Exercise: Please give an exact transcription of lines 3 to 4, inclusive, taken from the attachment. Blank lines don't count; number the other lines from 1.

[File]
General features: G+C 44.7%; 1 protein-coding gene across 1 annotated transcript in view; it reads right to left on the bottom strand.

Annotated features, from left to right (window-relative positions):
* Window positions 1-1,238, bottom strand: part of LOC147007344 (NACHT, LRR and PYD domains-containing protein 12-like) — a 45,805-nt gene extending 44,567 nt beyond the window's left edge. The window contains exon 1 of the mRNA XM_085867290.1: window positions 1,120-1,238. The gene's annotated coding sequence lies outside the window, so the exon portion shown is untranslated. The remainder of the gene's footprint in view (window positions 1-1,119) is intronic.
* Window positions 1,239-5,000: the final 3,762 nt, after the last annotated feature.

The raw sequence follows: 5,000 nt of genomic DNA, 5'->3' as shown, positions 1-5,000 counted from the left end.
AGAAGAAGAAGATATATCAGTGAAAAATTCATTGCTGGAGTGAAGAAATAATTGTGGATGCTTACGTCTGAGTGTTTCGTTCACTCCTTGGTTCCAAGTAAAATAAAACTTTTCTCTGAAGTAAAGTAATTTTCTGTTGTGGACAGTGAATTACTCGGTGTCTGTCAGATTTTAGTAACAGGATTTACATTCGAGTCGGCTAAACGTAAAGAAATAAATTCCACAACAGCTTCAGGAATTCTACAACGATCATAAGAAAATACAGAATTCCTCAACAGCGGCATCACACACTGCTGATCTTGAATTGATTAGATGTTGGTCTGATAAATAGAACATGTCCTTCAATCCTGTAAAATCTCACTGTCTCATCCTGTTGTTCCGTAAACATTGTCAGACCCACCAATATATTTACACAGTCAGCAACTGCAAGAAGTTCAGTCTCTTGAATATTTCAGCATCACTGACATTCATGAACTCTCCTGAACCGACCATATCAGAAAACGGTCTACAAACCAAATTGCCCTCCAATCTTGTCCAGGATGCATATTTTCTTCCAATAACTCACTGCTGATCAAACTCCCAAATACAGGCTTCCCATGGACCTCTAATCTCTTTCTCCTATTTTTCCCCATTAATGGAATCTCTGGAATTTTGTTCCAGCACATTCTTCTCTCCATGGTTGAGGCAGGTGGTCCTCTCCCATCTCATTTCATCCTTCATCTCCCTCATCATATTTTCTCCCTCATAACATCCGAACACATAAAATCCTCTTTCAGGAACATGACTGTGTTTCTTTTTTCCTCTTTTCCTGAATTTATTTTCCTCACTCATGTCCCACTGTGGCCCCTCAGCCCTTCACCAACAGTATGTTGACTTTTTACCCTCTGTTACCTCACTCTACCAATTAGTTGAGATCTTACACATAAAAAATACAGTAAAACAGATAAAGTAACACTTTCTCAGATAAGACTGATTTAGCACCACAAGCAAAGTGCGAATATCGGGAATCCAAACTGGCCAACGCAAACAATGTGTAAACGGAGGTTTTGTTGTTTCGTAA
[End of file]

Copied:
* Window positions 1-1,238, bottom strand: part of LOC147007344 (NACHT, LRR and PYD domains-containing protein 12-like) — a 45,805-nt gene extending 44,567 nt beyond the window's left edge. The window contains exon 1 of the mRNA XM_085867290.1: window positions 1,120-1,238. The gene's annotated coding sequence lies outside the window, so the exon portion shown is untranslated. The remainder of the gene's footprint in view (window positions 1-1,119) is intronic.
* Window positions 1,239-5,000: the final 3,762 nt, after the last annotated feature.